Dustin Poirier not only holds the reputation of a fearsome fighter inside the Octagon. He’s also known as a diligent philanthropist outside of the cage who, along with his wife Jolie Poirier, operates The Good Fight Foundation.
That charity’s mission includes raising funds to tackle issues like food insecurity, health care and environmental disaster relief in and around the Poiriers’ hometown of Lafayette, LA. In 2018 the charity expanded its reach by becoming a registered international nonprofit.
The charity’s initial source of funds came from Poirier auctioning off his worn fight kits. Those garments would fetch upwards of $10,000. Now, in the wake of UFC 264, Poirier and the foundation have an opportunity to raise perhaps more than ever thanks, in part, to none other than Jake Paul.
Soon Poirier will be auctioning off a one of a kind ‘Sleepy McGregor’ chain that Paul commissioned for $100,000. The chain includes a figurine of McGregor in a pose referencing the end of Poirier vs. McGregor 2. The knocked out version of McGregor is shown holding a bottle of NyQuil.
Paul had this piece commissioned in the days before UFC 264, as part of a trolling effort against McGregor. Paul, who has been persistent in mocking McGregor and calling for a fight with the former UFC champion, wore the chain when he attended UFC 264 last weekend.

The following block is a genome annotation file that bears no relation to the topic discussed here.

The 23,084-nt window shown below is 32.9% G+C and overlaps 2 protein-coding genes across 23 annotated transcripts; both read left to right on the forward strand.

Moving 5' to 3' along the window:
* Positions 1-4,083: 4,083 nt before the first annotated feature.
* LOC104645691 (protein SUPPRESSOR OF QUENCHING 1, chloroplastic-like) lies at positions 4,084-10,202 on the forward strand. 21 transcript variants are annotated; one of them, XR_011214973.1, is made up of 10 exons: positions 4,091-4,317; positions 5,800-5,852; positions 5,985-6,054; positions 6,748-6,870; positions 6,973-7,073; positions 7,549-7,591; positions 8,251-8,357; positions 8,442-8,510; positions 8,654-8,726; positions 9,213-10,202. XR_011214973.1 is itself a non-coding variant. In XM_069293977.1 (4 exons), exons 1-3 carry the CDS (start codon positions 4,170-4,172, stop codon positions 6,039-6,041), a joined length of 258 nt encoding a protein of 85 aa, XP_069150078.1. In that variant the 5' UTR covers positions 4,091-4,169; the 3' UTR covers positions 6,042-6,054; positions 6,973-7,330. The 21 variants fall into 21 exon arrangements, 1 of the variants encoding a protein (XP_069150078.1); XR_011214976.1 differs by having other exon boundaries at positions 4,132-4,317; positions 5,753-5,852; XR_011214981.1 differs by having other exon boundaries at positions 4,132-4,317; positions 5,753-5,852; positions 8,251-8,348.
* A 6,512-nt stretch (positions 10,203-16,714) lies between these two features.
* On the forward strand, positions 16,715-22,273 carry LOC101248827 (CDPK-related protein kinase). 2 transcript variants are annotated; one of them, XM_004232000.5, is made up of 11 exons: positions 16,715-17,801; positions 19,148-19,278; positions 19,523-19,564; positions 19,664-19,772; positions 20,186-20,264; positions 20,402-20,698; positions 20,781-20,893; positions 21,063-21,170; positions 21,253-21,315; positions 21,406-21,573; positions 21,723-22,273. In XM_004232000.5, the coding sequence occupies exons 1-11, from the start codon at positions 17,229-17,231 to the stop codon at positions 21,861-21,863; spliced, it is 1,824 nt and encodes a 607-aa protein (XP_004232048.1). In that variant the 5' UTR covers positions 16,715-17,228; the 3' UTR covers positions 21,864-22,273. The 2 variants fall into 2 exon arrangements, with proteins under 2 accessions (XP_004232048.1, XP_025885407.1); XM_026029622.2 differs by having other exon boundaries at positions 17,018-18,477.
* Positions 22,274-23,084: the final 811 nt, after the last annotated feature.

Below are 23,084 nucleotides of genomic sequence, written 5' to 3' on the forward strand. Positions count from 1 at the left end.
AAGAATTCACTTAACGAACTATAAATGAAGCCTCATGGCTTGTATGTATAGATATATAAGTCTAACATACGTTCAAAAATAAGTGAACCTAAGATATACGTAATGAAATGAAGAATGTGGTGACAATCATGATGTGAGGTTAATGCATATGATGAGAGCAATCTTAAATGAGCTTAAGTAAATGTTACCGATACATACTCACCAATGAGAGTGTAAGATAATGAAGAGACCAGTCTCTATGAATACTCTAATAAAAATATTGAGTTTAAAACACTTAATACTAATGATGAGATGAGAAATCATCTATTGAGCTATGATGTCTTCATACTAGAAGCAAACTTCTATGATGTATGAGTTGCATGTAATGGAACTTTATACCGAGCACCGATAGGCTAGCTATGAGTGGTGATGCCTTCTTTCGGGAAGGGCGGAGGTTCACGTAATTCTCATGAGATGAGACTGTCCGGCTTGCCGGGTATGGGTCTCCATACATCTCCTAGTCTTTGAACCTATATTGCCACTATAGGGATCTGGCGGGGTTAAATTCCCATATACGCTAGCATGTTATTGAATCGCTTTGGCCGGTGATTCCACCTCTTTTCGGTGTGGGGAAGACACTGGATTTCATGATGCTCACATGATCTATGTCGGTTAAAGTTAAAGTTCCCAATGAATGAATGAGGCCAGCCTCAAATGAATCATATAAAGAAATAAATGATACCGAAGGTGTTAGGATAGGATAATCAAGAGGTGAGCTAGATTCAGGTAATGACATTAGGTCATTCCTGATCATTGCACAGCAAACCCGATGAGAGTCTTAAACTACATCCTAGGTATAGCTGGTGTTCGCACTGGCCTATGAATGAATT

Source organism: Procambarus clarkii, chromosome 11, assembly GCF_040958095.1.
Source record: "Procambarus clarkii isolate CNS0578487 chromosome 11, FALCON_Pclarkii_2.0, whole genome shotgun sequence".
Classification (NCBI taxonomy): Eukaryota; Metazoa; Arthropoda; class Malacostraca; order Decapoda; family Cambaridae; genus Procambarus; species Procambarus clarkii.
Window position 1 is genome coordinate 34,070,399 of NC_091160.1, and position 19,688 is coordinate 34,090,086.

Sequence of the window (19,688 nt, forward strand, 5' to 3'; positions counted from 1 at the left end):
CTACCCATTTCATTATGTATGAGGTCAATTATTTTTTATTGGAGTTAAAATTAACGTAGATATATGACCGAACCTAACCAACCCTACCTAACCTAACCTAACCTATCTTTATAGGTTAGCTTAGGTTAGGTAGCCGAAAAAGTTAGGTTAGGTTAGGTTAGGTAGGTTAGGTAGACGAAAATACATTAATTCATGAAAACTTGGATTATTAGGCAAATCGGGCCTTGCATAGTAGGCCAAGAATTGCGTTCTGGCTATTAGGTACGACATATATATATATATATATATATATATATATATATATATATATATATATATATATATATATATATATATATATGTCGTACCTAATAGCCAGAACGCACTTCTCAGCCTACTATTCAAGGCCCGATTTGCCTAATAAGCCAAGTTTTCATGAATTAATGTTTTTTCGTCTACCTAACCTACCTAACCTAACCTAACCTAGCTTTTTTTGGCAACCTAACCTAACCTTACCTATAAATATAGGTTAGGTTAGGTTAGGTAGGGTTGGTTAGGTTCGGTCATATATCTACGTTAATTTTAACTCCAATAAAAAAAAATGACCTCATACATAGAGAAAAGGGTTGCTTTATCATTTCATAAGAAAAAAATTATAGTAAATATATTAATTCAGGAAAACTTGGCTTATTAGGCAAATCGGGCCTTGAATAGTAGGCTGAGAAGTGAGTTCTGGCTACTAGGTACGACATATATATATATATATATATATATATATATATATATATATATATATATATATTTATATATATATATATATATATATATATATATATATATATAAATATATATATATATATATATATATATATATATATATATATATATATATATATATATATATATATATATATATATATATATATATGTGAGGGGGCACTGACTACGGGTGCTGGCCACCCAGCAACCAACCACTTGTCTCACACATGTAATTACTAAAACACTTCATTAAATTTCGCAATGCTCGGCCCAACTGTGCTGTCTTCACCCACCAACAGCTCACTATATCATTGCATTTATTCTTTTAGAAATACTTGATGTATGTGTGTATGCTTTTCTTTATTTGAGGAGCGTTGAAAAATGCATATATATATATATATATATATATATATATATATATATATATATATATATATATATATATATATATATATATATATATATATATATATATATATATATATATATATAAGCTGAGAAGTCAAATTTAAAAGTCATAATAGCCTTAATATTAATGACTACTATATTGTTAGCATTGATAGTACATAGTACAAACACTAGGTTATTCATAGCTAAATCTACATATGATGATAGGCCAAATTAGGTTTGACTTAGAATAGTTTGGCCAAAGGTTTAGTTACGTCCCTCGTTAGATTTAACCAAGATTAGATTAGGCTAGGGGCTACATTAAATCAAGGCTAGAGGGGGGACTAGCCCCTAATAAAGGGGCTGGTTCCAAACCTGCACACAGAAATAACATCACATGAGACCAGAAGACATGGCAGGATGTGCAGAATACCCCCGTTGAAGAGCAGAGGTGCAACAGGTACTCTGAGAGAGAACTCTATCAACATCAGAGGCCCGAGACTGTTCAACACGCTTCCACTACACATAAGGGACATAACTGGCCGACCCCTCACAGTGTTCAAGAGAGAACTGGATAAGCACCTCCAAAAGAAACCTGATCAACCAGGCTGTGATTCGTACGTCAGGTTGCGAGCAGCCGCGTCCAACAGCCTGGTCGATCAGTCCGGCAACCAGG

After Poirier TKO’d McGregor for the second time this calendar year, Paul offered up the chain. Poirier, no doubt still irked from McGregor’s deplorable antics surrounding their most recent fight, gladly accepted.
And now, according to Instagram, Poirier has received the expensive trinket.
“Got the sleepy mac chain today from Jake Paul,” wrote Poirier. “I will be auctioning it off soon for The Good Fight Foundation.”
Poirier also noted that the chain will help “do something big for Lafayette.”
Let’s get this thing auctioned for $500k so we actually fulfill Mcgregor’s fake promises https://t.co/lxJk5k6vxV— Paul Paul (@jakepaul) July 16, 2021
After seeing the chain had been received, Paul expressed his hope that the chain would raise $500,000. Paul added that this amount would “fulfill McGregor’s fake promises.” That line referenced the debacle around McGregor’s offer to give The Good Fight Foundation half a million dollars in the lead-up to UFC 257 in January. After that event had come and gone, Poirier put McGregor on blast for failing to deliver the promised donation.
After some back and forth McGregor eventually made a $500,000 to a separate charity based in Lafayette.